Protecting your privacy on Facebook

October 2, 2010 / ‘Champagne for my real friends, and real pain for my sham friends.’ And other advice from Edward Norton for protecting your shit on Facebook.

[Facebook privacy settings sharing panel]
What could possibly go wrong?

The eighth rule of Facebook is, verbatim: if you don’t need to use Facebook for work then walk away soldier, and don’t look back, even for a second. For everyone else, here are some tips for protecting your privacy and information security on The Social Network.

First up is some background information in the form of a rant, with more movie references. If you just want the “how to” details, then skip to Global Privacy Settings.

Facebook wants you to over-share

Over the past five years Facebook has gradually changed it’s default privacy settings for both new users and new features. If you join in 2010 and do not change your default privacy settings then your activity can be observed by a lot more people than if you had done the same thing in 2005. Here is a nice set of pie charts that illustrates the story.

Similarly, if you joined in 2005 and have never changed your privacy settings then your activity has gradually become available to a larger number of people because Facebook has added new features that don’t respect or relate to your existing privacy settings. Places, discussed below, is a good example of this.

Two levels of concern

Given the creeping exposure of all manner of personal data over time, there are two levels of concern with Facebook. The first is that your activity may be observed by undesirables (employers, children, parents, stalkers, etc.): the privacy problem. You want to be sure that you configure and use your Facebook account in such a way that your disclosed data can only be observed by the people you choose. The easiest way to deal with this is to treat everything you do on Facebook as potentially a public statement. Another way is to use friend lists.

The second level of concern is that even with good privacy controls that protect you from other individuals on Facebook, your activity over time may generate a behavioural profile that can be used to identify you even if your name never appears in the data comprising that profile. This is exacerbated by factoring in your activity on other social networks. Facebook, its advertising partners or, potentially, law enforcement or hackers have access to aggregate data that could be used to de-anonymise you: the information security problem.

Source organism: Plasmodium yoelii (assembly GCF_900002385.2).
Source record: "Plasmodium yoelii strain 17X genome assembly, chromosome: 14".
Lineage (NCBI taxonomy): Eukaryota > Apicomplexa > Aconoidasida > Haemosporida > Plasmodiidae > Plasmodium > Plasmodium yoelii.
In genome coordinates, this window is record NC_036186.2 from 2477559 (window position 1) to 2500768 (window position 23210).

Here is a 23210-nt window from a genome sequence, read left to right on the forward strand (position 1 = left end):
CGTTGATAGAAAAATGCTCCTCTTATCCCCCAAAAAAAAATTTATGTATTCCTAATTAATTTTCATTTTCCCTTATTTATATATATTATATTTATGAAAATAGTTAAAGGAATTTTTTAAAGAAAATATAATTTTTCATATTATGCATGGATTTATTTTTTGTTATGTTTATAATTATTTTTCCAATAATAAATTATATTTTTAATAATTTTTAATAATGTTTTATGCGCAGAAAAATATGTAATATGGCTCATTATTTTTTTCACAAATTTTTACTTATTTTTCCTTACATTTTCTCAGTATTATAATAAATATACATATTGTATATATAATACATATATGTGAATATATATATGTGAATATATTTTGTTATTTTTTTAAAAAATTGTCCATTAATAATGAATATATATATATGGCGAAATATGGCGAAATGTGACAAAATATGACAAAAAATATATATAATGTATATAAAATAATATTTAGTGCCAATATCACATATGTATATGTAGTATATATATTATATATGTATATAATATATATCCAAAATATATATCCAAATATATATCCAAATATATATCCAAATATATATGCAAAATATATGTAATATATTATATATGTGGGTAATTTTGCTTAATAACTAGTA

Evil fireball

Just like the evil space fireball in The Fifth Element, that only grows bigger when General Staedert orders his crew to fire at it, Facebook gobbles data and the more active you are, the more it knows about you. Example: deleting a photo you don’t like equals more data about you (she didn’t want that photo to be seen by her friends). Deletions, by the way, are recorded. The data that is deleted remains recorded, etc. Everything is saved. Evil fireball.

Of course, jerks who see the world in black and white because it suits their agenda will tell you that if you have done nothing wrong ever in your entire life, and know that you never will, then you have absolutely nothing to hide from the fireball. They do not care about your privacy and liberty, they just want you to get out of their way. Nevertheless: the best way to deal with these problems is not to join Facebook. The second best way is to treat everything as public even if you have taken measures to control who sees it.

Global privacy settings